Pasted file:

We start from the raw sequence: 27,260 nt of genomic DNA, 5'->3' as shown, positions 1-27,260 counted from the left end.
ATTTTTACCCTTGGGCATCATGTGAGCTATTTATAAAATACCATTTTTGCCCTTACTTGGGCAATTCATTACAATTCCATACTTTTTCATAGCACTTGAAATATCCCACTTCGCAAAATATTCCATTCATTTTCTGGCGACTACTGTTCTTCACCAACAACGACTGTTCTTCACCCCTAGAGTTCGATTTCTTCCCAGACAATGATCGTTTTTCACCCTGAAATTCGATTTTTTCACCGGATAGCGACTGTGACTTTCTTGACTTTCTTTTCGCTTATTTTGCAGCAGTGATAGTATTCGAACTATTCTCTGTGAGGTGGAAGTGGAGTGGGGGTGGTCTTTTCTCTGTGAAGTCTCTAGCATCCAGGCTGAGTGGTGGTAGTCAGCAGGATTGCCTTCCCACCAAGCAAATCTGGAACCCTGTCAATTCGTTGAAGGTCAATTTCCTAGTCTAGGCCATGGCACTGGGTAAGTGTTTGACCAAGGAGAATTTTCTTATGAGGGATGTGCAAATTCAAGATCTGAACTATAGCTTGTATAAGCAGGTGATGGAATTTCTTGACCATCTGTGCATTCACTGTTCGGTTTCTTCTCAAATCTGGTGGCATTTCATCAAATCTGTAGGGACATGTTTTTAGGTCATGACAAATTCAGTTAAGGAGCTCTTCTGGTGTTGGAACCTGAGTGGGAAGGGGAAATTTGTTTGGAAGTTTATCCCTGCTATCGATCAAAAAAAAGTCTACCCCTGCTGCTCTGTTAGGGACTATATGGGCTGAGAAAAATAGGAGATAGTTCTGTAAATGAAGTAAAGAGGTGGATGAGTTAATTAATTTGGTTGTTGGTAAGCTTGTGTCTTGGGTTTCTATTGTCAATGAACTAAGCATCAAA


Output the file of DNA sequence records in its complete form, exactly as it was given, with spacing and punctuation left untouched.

We start from the raw sequence: 27,260 nt of genomic DNA, 5'->3' as shown, positions 1-27,260 counted from the left end.
ATTTTTACCCTTGGGCATCATGTGAGCTATTTATAAAATACCATTTTTGCCCTTACTTGGGCAATTCATTACAATTCCATACTTTTTCATAGCACTTGAAATATCCCACTTCGCAAAATATTCCATTCATTTTCTGGCGACTACTGTTCTTCACCAACAACGACTGTTCTTCACCCCTAGAGTTCGATTTCTTCCCAGACAATGATCGTTTTTCACCCTGAAATTCGATTTTTTCACCGGATAGCGACTGTGACTTTCTTGACTTTCTTTTCGCTTATTTTGCAGCAGTGATAGTATTCGAACTATTCTCTGTGAGGTGGAAGTGGAGTGGGGGTGGTCTTTTCTCTGTGAAGTCTCTAGCATCCAGGCTGAGTGGTGGTAGTCAGCAGGATTGCCTTCCCACCAAGCAAATCTGGAACCCTGTCAATTCGTTGAAGGTCAATTTCCTAGTCTAGGCCATGGCACTGGGTAAGTGTTTGACCAAGGAGAATTTTCTTATGAGGGATGTGCAAATTCAAGATCTGAACTATAGCTTGTATAAGCAGGTGATGGAATTTCTTGACCATCTGTGCATTCACTGTTCGGTTTCTTCTCAAATCTGGTGGCATTTCATCAAATCTGTAGGGACATGTTTTTAGGTCATGACAAATTCAGTTAAGGAGCTCTTCTGGTGTTGGAACCTGAGTGGGAAGGGGAAATTTGTTTGGAAGTTTATCCCTGCTATCGATCAAAAAAAAGTCTACCCCTGCTGCTCTGTTAGGGACTATATGGGCTGAGAAAAATAGGAGATAGTTCTGTAAATGAAGTAAAGAGGTGGATGAGTTAATTAATTTGGTTGTTGGTAAGCTTGTGTCTTGGGTTTCTATTGTCAATGAACTAAGCATCAAA